Zero Escape: Virtue’s Last Reward review



Few visual novels play around with the possibilities of an interactive medium quite like cult 2010 DS import 999: Nine Persons, Nine Hours, Nine Doors, so it’s heartening to see its follow-up take its bold ideas a step further. Its labyrinthine storyline tugs players down a number of branching pathways that splinter out into a total of 25 different endings. After all, why have one climactic conclusion when you can give players a couple of dozen?

The upshot is a narrative that often leaves you as startled and bewildered as its protagonists – nine wildly disparate personalities trapped in a warehouse as part of a human experiment run by a masked sociopath named Zero. It’s a near identical setup to its predecessor, and there’s a strong sense of continuity, yet references to past incidents are introduced in such a way as to reward the dedicated without alienating newcomers. It’s a tale that stands alone – once you’ve managed to piece it together, that is.

Dialogue has been smartly translated for the most part, with some delightfully poor rabbit puns in the early game from Zero’s lapine AI assistant. Its reliance on exposition is more problematic, with some especially patronising repetition of the game’s rules. Yet while the story sprinkles in twists and revelations like a pulpy airport thriller, it’s not afraid to stir in a few weightier ideas. Given that players can return to forks in the road at any time, effectively resurrecting recently deceased characters in the process, it’s no surprise to see a conversation about Schrödinger’s Cat. That such lofty themes are discussed by the likes of a cryo-preserved Egyptian priestess and a hulking amnesiac in metallic armour only adds to the fun; there may be a lot of dialogue to tap through – the process can be automated if you prefer – but it’s a page-turner with flashes of real intelligence.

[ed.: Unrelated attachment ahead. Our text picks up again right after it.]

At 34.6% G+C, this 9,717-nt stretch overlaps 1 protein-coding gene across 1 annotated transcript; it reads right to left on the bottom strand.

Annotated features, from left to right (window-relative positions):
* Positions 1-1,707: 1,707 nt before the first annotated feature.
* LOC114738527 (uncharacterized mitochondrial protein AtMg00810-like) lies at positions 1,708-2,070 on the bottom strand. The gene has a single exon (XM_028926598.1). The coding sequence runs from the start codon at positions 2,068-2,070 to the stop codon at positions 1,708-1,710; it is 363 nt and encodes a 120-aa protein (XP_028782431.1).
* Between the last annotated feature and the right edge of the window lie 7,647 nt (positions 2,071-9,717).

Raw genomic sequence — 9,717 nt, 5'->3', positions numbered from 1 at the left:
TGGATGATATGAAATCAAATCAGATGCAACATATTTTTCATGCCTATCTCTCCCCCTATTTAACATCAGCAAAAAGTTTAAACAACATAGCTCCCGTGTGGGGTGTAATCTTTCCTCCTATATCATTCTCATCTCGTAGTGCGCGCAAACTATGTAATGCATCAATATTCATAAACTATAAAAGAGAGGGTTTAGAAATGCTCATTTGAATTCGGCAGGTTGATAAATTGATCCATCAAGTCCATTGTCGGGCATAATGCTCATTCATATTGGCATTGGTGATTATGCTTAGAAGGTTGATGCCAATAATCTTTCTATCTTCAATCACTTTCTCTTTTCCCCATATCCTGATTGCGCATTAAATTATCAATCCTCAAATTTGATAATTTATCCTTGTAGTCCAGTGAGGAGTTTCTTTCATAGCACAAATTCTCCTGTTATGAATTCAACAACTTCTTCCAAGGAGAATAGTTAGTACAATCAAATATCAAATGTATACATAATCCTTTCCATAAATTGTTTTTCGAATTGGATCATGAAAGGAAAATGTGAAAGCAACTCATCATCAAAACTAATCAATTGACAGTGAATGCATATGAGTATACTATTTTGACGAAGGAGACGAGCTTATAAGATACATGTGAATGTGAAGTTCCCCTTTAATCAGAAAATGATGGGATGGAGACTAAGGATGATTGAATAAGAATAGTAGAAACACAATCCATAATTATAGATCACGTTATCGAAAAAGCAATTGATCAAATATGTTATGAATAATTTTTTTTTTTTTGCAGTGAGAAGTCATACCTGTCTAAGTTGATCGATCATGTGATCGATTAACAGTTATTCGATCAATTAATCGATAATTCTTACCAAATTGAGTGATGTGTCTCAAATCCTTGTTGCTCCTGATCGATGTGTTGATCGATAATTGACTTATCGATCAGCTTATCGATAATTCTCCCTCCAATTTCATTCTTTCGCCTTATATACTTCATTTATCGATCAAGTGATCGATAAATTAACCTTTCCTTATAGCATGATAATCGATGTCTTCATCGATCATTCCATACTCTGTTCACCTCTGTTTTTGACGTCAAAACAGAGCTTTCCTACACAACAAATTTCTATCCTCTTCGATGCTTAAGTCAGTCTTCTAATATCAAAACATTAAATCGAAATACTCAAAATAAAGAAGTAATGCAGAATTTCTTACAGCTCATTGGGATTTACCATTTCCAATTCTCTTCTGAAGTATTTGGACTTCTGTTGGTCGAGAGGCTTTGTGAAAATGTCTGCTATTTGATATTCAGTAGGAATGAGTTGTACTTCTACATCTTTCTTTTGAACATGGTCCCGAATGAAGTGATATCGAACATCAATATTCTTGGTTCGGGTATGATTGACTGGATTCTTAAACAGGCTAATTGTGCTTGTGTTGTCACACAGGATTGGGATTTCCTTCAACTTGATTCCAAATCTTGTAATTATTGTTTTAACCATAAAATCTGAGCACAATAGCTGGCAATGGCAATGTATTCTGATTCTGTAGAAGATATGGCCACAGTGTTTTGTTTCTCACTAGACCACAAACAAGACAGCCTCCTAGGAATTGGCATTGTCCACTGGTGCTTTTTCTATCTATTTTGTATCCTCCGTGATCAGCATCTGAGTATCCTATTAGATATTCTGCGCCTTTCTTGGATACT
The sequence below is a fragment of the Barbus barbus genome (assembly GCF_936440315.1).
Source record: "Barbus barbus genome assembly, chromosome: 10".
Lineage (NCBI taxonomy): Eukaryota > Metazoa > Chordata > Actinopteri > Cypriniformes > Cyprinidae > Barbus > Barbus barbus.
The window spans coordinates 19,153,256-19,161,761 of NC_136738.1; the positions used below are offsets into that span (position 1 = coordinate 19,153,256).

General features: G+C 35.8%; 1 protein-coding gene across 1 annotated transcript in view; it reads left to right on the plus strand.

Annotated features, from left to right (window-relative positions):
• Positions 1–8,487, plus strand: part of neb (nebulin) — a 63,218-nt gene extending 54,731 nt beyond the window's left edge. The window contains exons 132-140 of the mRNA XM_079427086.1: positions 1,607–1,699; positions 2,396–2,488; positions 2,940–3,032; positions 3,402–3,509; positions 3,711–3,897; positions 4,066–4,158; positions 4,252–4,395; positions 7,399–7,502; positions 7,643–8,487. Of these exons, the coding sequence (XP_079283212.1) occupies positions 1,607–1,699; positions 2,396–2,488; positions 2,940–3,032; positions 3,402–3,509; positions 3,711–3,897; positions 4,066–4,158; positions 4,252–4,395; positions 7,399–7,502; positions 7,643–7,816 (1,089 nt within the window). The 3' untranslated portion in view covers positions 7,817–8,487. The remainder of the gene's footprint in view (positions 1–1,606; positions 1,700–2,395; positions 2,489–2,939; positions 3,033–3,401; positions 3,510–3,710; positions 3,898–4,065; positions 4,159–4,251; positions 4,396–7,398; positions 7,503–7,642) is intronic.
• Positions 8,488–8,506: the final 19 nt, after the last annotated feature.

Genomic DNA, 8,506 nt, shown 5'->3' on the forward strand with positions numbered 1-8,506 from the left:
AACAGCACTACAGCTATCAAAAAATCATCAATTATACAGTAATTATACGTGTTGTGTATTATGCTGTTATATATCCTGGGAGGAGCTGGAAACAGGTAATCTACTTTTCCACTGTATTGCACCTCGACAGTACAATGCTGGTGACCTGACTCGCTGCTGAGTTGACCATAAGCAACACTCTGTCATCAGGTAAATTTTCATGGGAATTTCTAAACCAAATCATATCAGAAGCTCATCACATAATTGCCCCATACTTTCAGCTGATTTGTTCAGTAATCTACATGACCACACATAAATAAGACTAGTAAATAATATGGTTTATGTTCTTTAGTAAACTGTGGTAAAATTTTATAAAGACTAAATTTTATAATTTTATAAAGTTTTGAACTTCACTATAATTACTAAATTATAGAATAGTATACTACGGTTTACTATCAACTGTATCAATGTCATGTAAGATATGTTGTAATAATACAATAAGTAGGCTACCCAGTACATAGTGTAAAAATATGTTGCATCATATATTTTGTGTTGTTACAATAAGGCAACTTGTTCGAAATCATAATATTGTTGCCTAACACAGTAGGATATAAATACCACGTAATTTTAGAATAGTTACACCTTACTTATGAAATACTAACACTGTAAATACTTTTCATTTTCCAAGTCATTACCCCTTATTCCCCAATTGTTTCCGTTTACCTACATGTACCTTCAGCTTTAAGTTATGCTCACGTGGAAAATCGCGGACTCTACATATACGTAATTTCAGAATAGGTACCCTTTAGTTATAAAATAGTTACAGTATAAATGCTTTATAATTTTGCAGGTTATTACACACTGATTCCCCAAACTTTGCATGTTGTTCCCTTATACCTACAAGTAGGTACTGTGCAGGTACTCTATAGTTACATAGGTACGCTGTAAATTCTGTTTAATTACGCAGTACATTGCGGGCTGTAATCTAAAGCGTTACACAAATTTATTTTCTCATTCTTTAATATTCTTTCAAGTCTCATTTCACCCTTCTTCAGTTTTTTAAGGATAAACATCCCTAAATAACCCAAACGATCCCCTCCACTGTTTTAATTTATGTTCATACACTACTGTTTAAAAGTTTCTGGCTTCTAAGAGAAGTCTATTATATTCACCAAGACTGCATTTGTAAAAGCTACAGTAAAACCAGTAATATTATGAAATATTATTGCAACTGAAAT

Breaking up the chat are a number of room escape puzzles, smartly pitched so as not to halt the story for too long, but challenging enough that there’s genuine satisfaction in solving them. It’s a pity the controls are rather awkward – on Vita at least – with neither touch nor button controls ever feeling entirely natural. Your ultimate destination, meanwhile, is determined by your choices to betray or ally with your fellow contestants after each room is conquered, an idea that would carry greater emotional weight but for the ease with which you can skip across the paths you’ve opened to reverse your decisions, a rare instance where the game’s structure is to its detriment.

It lacks a little of its predecessor’s shock value, too: 999’s thrillingly grisly early set-piece instantly created an unsettling atmosphere that the opening scenes here fail to match. Writer Kotaro Uchikoshi eventually raises the stakes, but the threat of death by lethal injection is undeniably a less forceful motivator than wrist-mounted explosives.

Yet it involves the player much more in its storytelling, asking you to expose the impulses of a character in one branch to explain their behaviour in another. It essentially casts you in the role of virtual detective, your job to uncover new secrets that unlock fresh investigative avenues. Where 999 gave you a more passive role in proceedings, Virtue’s Last Reward makes you a key participant in its twisted tale – and that serves to make its mysteries that much more invigorating to unravel.

Vita version tested.